Right on the ‘Button’: Brad Pitt’s film pushes cinema to new age

Is David Fincher’s groundbreaking, visually breathtaking “The Curious Case of Benjamin Button” a “Forrest Gump” for our times? I hope not, given what a mixed blessing “Forrest Gump” was. The real question is: How do you make a 160-minute meditation on mortality out of a 24-page short story?

Based on a charming, Jazz Age-era fairy tale by F. Scott Fitzgerald (“The Great Gatsby”) that is adapted by screenwriter Eric Roth (“Forrest Gump”), “The Curious Case of Benjamin Button” tells the story of a man who is born “old” in New Orleans at the end of World War I and “ages” backward, observing the world over the decades as it whirls in the opposite direction.

At various points in this often lyrical, beautifully shot tale, “Benjamin Button” recalls “The Picture of Dorian Gray,” “The Incredible Shrinking Man” and a “Twilight Zone” episode with a dash of Kurt Vonnegut’s sci-fi whimsy.

After his wealthy father (Jason Flemyng) abandons him, Benjamin (44-year-old Brad Pitt) is adopted by Queenie (Taraji P. Henson, evoking Hattie McDaniel and Butterfly McQueen), a loving earth mother who runs, aptly enough, an old-age home.

There Button mysteriously “youth-enizes,” gaining strength and vigor as those around him grow old and shrivel. As a “child,” Benjamin meets red-headed girl-dancer Daisy. The film is the story of their time-bedeviled love affair.

“Benjamin Button” is certainly a fable for our age-obsessed time. It begins with silent-movie visuals and is framed by scenes in which an aged Daisy (Cate Blanchett) lays dying in a New Orleans hospital bed, while her daughter (Julia Ormond) reads Benjamin’s diary aloud as Hurricane Katrina approaches.

The film is weightily metaphorical (a train station clock that runs backward figures in the story, as do several hummingbirds). But unlike “Forrest Gump,” which was brought to vivid life by Tom Hanks, “Button” lacks the breath of life.

Where Forrest Gump was garrulous and extroverted, spreading his “stupid-is-as-stupid-does” sunshine, Pitt’s Button is recessive and withdrawn, a shadow passing among shadows.

While getting Benjamin a job on a tugboat crew is a good idea because it introduces us to a skipper played by Jared Harris, it’s very reminiscent of a certain shrimp fishery.

Eventually, the film’s premise begins to take on water. The only time “Button” got to me was when we see a startlingly youthful Benjamin aboard a 1950s-vintage Triumph motorcycle, a born-again James Dean, a baby boomer revenant in the flesh and stunning symbol of our generation’s dwindling life expectancy.

The film’s real breakthrough is technological. Using digital and other screen wizardry, Fincher made it possible for Pitt to play a character from withered old age to adolescence. It’s nothing less than the discovery of the cinema’s Fountain of Youth. This “Button” changes everything.

(“The Curious Case of Benjamin Button” contains war violence and sexual situations.)

Rated PG-13. At AMC Loews Boston Common, Regal Fenway Stadium and suburban theaters.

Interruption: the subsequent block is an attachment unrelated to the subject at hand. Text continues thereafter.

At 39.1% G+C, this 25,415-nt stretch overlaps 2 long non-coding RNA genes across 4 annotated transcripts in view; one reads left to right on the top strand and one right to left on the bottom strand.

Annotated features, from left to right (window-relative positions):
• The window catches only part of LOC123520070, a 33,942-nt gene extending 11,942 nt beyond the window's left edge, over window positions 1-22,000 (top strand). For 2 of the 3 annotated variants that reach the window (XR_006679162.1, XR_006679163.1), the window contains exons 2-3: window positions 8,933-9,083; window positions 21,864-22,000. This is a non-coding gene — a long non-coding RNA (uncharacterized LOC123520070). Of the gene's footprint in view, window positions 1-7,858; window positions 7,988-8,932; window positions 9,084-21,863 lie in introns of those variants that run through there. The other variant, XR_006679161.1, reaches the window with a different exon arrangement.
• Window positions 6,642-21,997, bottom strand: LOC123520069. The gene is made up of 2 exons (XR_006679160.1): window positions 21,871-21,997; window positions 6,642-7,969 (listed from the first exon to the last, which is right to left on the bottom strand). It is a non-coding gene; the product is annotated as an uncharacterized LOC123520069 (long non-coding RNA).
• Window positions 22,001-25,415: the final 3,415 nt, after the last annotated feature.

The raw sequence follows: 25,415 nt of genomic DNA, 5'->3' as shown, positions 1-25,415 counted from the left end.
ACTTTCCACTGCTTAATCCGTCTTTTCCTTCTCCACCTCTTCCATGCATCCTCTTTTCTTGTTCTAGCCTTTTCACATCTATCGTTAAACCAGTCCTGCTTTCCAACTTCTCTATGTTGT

The New York Times Co. said Wednesday that advertising revenue dropped 20.9 percent in November from a year ago, as the financial crisis prompted steep declines in classified and national ad spending.

The sharp economic deterioration, which followed the turmoil in the financial markets this September, has exacerbated an already-weak advertising market for newspapers as readers and advertisers have migrated to the Internet.

As part of its efforts to shore up its core assets amid the slump, the Times Co. is actively seeking buyers for its 17.5 percent stake in the holding company of the Boston Red Sox, The Wall Street Journal reported Wednesday. The holding company, New England Sports Ventures, owns the baseball club, Fenway Park and a majority interest in the New England Sports Network.

The Journal cited an estimate by Barclays (nyse: BCS - newspeople ) Capital that the Times Co. stake in the holding company could be worth about $166 million.

Red Sox president Larry Lucchino declined to comment on the Journal report late Wednesday and Times spokesmen were not immediately available.

The Times Co.'s ad revenue, which makes up nearly two-thirds of total revenue, had booked declines of 16.2 percent in October and 14.1 percent in September.

Total revenue from continuing operations fell 13.9 percent last month.

Female bodyguards for Dhoni


Mahendra Singh Dhoni has taken time out from cricket but he still needs protection. In fact, he is being given special protection to keep him safe from his ever growing female fans.

The Jharkhand Police has arranged for female bodyguards for this much sought after cricketer.When Dhoni reached his house in Ranchi last week the Jharkhand Police promptly deployed five female bodyguards outside Dhoni’s house. These armed female guards will escort Dhoni when he moves around his hometown. Clear about their duty, one of the constable said, “Dhoni has a huge number of female fans and we have been appointed to protect him from them”.The Jharkhand Police have deployed these special guards in view of the hysterical reactions with which female fans have greeted Dhoni in recent months. In Kolkata one female fan broke through the security and hugged the Indian ODI captain. To avoid any more embarrassment for Dhoni these female constables will accompany Dhoni where ever he goes including his college in Ranchi.

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